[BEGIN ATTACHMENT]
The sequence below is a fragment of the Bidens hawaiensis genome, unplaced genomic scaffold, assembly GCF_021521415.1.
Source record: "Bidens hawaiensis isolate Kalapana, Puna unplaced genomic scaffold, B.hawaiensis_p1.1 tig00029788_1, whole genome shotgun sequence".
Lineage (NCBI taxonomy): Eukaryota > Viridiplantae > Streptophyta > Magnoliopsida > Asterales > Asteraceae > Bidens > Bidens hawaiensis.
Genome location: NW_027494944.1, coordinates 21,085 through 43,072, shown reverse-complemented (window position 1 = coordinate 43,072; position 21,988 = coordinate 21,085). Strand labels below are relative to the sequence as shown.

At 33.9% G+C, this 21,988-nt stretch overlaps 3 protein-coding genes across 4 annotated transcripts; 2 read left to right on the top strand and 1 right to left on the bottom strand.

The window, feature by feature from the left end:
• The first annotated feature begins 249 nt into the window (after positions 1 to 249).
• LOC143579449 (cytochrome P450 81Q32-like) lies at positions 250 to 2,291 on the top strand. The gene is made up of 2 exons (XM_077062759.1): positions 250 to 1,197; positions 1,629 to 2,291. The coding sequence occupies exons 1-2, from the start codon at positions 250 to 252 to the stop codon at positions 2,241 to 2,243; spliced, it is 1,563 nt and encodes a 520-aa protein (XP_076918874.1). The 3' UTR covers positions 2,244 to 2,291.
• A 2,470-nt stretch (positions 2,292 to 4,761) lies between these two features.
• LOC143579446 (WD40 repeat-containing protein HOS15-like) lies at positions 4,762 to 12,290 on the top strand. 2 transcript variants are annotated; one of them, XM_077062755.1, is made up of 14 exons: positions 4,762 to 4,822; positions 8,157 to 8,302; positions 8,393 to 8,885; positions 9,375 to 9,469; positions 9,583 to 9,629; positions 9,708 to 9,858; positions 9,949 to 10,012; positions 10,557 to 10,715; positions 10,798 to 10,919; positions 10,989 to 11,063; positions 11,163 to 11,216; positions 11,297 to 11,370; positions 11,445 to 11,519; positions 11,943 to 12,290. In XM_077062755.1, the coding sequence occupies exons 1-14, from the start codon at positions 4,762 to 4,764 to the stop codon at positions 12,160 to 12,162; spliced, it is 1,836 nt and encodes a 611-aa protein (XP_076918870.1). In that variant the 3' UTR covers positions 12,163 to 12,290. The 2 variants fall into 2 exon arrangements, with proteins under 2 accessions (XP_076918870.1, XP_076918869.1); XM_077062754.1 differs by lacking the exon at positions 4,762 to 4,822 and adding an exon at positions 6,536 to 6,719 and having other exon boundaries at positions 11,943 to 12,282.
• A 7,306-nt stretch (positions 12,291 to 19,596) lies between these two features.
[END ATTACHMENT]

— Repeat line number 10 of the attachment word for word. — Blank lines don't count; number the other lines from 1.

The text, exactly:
• LOC143579446 (WD40 repeat-containing protein HOS15-like) lies at positions 4,762 to 12,290 on the top strand. 2 transcript variants are annotated; one of them, XM_077062755.1, is made up of 14 exons: positions 4,762 to 4,822; positions 8,157 to 8,302; positions 8,393 to 8,885; positions 9,375 to 9,469; positions 9,583 to 9,629; positions 9,708 to 9,858; positions 9,949 to 10,012; positions 10,557 to 10,715; positions 10,798 to 10,919; positions 10,989 to 11,063; positions 11,163 to 11,216; positions 11,297 to 11,370; positions 11,445 to 11,519; positions 11,943 to 12,290. In XM_077062755.1, the coding sequence occupies exons 1-14, from the start codon at positions 4,762 to 4,764 to the stop codon at positions 12,160 to 12,162; spliced, it is 1,836 nt and encodes a 611-aa protein (XP_076918870.1). In that variant the 3' UTR covers positions 12,163 to 12,290. The 2 variants fall into 2 exon arrangements, with proteins under 2 accessions (XP_076918870.1, XP_076918869.1); XM_077062754.1 differs by lacking the exon at positions 4,762 to 4,822 and adding an exon at positions 6,536 to 6,719 and having other exon boundaries at positions 11,943 to 12,282.